Earlier today Poynter—-a journalism site about journalism—-hosted a chat with the Post’s Melinda Henneberger and Reuters’ Jack Shafer about the new Post ladyblog, She The People.
Shafer, a former City Paper editor, contends (sort of like we did—-though more optimistically) that creating a ghetto of Content For Women holds back writers and hurts readership. But Henneberger, who serves as the site’s main blogger and “anchor,” insists that she’s never felt so free: “I write about everything, and so do the other ‘She the People’ writers. I’m writing about the campaign same as I ever would have.”
She also defends the subsite against critics who wonder why the Post can’t just integrate She The People content into the main site and paper:
In answer to the question, “Why not cover more women’s political news on main news sites?” my answer is: That’s exactly what we are doing. All of our content runs on the politics page online, and some of it also runs in the newspaper, so I’m not sure how this makes us separate.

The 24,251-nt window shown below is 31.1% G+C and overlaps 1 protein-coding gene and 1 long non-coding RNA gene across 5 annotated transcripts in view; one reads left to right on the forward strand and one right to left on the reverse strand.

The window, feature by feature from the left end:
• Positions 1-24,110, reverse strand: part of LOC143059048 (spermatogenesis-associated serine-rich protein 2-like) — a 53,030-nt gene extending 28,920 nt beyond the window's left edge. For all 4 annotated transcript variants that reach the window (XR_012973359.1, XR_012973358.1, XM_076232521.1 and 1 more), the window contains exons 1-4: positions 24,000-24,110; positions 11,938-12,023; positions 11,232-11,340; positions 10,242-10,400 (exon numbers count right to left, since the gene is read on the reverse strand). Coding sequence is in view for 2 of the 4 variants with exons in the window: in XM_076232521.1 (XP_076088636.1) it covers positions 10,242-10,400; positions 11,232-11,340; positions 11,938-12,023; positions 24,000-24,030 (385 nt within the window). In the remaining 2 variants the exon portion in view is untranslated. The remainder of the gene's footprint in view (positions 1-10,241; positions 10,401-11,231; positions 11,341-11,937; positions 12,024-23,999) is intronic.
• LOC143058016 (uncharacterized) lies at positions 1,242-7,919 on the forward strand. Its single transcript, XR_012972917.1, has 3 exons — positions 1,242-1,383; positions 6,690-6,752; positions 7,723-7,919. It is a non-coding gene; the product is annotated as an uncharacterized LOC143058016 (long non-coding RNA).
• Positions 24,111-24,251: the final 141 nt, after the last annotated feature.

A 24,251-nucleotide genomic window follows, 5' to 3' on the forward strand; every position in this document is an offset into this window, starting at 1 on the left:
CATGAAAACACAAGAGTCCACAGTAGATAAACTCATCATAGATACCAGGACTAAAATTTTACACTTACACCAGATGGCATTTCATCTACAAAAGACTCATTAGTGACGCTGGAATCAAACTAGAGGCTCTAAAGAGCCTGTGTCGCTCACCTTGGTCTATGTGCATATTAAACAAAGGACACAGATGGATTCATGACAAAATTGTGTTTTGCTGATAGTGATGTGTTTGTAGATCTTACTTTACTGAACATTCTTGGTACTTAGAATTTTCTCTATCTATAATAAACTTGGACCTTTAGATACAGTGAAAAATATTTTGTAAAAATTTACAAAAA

That point, at least, is fair enough, since some writing from STP does make it onto the Post‘s home page and into the paper.
While it’s still early on in the site’s existence, and it’s really hard to assess its success, we’re still not sure why there’s even a need for the new label. Unfortunately, Shafer and Henneberger spent most of the chat staking out their positions and refusing to budge, so it was less a discussion about the place of women’s blogs than it was a series of defensive stances.